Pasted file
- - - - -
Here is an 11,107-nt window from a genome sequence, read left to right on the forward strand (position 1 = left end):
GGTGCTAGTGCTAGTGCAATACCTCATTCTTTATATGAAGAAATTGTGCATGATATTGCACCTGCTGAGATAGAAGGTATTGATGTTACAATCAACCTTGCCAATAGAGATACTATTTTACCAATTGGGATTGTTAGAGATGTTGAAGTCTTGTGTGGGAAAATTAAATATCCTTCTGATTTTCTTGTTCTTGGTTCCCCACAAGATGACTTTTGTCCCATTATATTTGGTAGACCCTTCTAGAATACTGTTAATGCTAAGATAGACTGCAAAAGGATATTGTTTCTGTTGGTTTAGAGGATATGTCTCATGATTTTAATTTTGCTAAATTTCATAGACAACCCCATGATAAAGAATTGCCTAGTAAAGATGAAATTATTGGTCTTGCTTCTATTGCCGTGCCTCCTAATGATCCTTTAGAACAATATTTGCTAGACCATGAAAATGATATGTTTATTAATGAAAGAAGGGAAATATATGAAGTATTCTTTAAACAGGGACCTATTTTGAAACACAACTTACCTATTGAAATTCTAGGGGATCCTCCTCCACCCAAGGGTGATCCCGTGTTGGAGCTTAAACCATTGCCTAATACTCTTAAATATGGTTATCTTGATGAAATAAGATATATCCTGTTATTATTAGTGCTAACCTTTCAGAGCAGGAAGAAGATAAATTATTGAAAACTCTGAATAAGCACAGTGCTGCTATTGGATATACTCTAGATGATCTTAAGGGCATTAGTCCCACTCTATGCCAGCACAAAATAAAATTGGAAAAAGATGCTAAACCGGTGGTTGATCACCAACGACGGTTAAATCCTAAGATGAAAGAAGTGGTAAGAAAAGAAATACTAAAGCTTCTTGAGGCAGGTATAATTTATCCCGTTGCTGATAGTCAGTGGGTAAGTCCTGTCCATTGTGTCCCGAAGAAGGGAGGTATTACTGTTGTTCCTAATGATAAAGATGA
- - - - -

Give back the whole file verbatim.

Here is an 11,107-nt window from a genome sequence, read left to right on the forward strand (position 1 = left end):
GGTGCTAGTGCTAGTGCAATACCTCATTCTTTATATGAAGAAATTGTGCATGATATTGCACCTGCTGAGATAGAAGGTATTGATGTTACAATCAACCTTGCCAATAGAGATACTATTTTACCAATTGGGATTGTTAGAGATGTTGAAGTCTTGTGTGGGAAAATTAAATATCCTTCTGATTTTCTTGTTCTTGGTTCCCCACAAGATGACTTTTGTCCCATTATATTTGGTAGACCCTTCTAGAATACTGTTAATGCTAAGATAGACTGCAAAAGGATATTGTTTCTGTTGGTTTAGAGGATATGTCTCATGATTTTAATTTTGCTAAATTTCATAGACAACCCCATGATAAAGAATTGCCTAGTAAAGATGAAATTATTGGTCTTGCTTCTATTGCCGTGCCTCCTAATGATCCTTTAGAACAATATTTGCTAGACCATGAAAATGATATGTTTATTAATGAAAGAAGGGAAATATATGAAGTATTCTTTAAACAGGGACCTATTTTGAAACACAACTTACCTATTGAAATTCTAGGGGATCCTCCTCCACCCAAGGGTGATCCCGTGTTGGAGCTTAAACCATTGCCTAATACTCTTAAATATGGTTATCTTGATGAAATAAGATATATCCTGTTATTATTAGTGCTAACCTTTCAGAGCAGGAAGAAGATAAATTATTGAAAACTCTGAATAAGCACAGTGCTGCTATTGGATATACTCTAGATGATCTTAAGGGCATTAGTCCCACTCTATGCCAGCACAAAATAAAATTGGAAAAAGATGCTAAACCGGTGGTTGATCACCAACGACGGTTAAATCCTAAGATGAAAGAAGTGGTAAGAAAAGAAATACTAAAGCTTCTTGAGGCAGGTATAATTTATCCCGTTGCTGATAGTCAGTGGGTAAGTCCTGTCCATTGTGTCCCGAAGAAGGGAGGTATTACTGTTGTTCCTAATGATAAAGATGA